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Bird in Plane

  1. Apr 4, 2004 #1
    If a plane is flying along and inside the plane there is a little bird flapping away flying from front to back in the plane. Does the plane weigh anymore because the bird is inside it :confused: ?
     
  2. jcsd
  3. Apr 4, 2004 #2

    Integral

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    Yes. When the bird is flying it is exerting a downward force at least equal to its weight.
     
  4. Apr 5, 2004 #3

    russ_watters

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    Ie, whether the bird is just sitting there or flying has no impact whatsoever on the flight of the plane.
     
  5. Apr 5, 2004 #4
    However, when the bird is moving it's wings 'up', if we assume that for at least an instant it is not pushing air downward, and it is freefalling you might say that for that instant it did not add weight to the plane.
     
  6. Apr 6, 2004 #5
    I agree with everyone, but I also agree with Decker. For example, if a jumbo-jet laden with 300 standing people(150 pounds average weight each) suddenly lifted their legs off the floor, a sudden weight reduction of 45,000 lbs. would occur. Of course, when they hit the floor, an increase would be in effect.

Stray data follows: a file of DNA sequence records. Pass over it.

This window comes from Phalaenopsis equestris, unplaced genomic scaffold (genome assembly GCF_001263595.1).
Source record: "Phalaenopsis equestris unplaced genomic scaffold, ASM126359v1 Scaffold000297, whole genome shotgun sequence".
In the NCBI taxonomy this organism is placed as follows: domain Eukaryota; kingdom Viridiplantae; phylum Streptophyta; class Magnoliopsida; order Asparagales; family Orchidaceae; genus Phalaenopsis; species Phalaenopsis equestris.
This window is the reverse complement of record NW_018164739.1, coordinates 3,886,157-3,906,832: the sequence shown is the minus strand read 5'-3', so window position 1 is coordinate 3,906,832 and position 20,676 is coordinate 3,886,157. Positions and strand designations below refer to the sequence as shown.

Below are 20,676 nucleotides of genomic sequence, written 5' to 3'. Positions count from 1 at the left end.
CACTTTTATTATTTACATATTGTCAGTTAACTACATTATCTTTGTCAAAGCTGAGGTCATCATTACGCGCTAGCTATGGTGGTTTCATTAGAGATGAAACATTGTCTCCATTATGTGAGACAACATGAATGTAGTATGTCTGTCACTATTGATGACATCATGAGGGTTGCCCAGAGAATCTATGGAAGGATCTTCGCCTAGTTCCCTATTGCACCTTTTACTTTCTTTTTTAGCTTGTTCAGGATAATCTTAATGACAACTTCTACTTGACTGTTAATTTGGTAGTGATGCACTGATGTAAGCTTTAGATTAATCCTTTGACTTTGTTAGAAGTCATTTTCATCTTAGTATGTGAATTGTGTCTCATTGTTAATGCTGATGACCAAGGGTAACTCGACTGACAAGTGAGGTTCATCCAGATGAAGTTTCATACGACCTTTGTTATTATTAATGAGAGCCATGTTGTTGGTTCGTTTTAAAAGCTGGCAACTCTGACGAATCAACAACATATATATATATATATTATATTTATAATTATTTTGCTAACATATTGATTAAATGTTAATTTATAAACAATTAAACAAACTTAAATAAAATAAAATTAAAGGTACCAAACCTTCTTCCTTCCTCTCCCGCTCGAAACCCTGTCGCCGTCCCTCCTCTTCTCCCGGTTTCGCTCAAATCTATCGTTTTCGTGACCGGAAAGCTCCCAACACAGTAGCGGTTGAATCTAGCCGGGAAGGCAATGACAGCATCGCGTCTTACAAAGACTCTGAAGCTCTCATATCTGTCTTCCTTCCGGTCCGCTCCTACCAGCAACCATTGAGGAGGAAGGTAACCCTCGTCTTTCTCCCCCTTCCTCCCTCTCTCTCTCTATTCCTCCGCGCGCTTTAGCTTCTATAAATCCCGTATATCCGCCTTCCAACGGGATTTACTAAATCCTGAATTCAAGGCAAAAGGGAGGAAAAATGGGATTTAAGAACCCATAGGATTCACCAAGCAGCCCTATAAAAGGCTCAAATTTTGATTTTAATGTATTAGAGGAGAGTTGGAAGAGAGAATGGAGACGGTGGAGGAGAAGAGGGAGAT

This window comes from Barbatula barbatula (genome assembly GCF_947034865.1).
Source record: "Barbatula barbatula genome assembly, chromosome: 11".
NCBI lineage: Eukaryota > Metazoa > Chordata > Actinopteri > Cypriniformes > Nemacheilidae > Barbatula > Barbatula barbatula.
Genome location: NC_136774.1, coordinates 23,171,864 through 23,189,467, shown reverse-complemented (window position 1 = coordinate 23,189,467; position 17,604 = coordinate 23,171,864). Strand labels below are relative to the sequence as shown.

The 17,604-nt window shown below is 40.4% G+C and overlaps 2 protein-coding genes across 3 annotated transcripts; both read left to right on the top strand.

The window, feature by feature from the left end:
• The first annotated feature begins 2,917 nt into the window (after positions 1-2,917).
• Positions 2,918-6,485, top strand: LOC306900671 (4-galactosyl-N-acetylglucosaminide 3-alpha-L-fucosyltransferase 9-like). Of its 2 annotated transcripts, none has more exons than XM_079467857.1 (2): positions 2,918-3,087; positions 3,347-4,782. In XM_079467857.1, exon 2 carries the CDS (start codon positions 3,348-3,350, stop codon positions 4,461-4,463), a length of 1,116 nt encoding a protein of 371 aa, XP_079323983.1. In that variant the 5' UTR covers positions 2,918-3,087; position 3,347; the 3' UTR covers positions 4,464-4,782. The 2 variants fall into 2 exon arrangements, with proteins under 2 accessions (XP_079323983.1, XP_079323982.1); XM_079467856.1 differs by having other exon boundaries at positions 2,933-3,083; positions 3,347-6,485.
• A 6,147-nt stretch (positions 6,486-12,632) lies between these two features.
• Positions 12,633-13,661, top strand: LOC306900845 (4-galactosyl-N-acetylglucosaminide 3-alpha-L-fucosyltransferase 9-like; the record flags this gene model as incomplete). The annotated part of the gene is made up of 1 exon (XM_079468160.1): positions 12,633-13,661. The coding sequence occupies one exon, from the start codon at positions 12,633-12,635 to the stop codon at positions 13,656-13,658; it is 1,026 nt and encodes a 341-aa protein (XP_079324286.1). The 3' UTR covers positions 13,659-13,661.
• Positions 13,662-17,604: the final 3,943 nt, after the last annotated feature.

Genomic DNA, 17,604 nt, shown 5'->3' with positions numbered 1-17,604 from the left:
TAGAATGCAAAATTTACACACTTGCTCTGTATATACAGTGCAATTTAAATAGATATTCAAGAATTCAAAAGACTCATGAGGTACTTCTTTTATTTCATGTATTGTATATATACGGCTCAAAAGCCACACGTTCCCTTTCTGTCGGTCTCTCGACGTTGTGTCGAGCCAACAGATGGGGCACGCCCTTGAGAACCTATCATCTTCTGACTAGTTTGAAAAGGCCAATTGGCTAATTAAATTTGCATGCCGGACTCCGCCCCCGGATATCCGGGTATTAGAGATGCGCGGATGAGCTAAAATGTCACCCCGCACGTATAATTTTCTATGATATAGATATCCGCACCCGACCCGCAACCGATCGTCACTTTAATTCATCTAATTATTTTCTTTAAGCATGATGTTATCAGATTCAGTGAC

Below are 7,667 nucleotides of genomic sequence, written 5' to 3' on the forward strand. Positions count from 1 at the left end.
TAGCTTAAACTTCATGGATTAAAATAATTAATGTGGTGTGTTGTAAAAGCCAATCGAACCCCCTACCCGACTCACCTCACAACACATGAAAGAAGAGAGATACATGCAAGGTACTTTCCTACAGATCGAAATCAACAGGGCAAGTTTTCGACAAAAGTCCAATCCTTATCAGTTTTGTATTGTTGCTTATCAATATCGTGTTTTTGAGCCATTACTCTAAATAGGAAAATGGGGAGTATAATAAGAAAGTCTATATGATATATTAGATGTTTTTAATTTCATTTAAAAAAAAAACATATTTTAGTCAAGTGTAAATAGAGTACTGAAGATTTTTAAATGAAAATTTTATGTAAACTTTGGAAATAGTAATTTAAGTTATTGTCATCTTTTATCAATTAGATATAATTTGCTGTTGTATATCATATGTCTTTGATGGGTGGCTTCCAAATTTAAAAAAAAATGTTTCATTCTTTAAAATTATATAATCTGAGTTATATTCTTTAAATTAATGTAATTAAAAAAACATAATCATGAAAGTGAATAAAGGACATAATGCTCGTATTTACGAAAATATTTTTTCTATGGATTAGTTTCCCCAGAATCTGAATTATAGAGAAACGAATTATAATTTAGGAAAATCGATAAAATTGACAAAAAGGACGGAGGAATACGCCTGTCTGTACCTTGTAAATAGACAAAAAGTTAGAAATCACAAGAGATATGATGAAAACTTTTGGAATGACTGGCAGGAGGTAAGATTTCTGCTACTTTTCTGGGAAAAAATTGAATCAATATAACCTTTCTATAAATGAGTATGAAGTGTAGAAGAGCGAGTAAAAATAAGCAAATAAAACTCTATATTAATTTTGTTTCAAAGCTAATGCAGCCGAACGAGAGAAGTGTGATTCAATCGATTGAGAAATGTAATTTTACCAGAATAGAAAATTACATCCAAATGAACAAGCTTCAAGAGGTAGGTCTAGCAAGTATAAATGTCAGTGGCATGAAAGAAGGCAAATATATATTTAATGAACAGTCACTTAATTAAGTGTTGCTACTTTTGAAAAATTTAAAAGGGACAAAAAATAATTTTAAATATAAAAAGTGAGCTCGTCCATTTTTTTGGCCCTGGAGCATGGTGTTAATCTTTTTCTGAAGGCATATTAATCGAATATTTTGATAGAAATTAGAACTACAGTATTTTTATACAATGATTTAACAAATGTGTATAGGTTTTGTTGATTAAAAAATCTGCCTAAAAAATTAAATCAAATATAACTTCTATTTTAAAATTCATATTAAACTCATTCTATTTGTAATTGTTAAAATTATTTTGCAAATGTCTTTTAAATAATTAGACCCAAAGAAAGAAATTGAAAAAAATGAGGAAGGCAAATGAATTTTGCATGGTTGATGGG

With respect to the bird scenario, weight cycling variations would be minimal and trivial, but would nonetheless occur given Decker's free-falling addition.
    Lesson to be learned: Be certain the bird has a seat belt and it's tray is in an upright and locked position. :)
     
  7. Apr 6, 2004 #6
    Except that for a 150 lbs person to jump, he has to exert a force on the floor of the plane, thereby "adding" to its weight. See:
    https://www.physicsforums.com/showthread.php?t=16844
     
  8. Apr 6, 2004 #7
    If the people suddenly lift (not jump) then a force would not be exerted, but the force with which they lift must be greater than the pull of gravity
     
  9. Apr 6, 2004 #8
    What is the difference between "lift" and "jump"?
     
  10. Apr 6, 2004 #9
    A jump implies the application of a force to the ground or in this case the plane other than the force due to gravity.

    Newton's 3rd law explains why a person is able to leave the floor by jumping: The interaction of the pushing of the leg against the floor of the plane.

    A lift implies keeping the body stationary and simply, yet awkwardly, simultaneously making both legs not make contact with the plane. This also follows newton's 3rd law of a force equal in magnitude oppositely directed; however, the upper body, not the plane is what pushes back. No force is initially applied to the plane other than the force due to gravity and the body begins to freefall, and as Decker stated, "if we assume that for at least an instant it is not pushing air downward, and it is freefalling you might say that for that instant it did not add weight to the plane."
     
    Last edited: Apr 6, 2004
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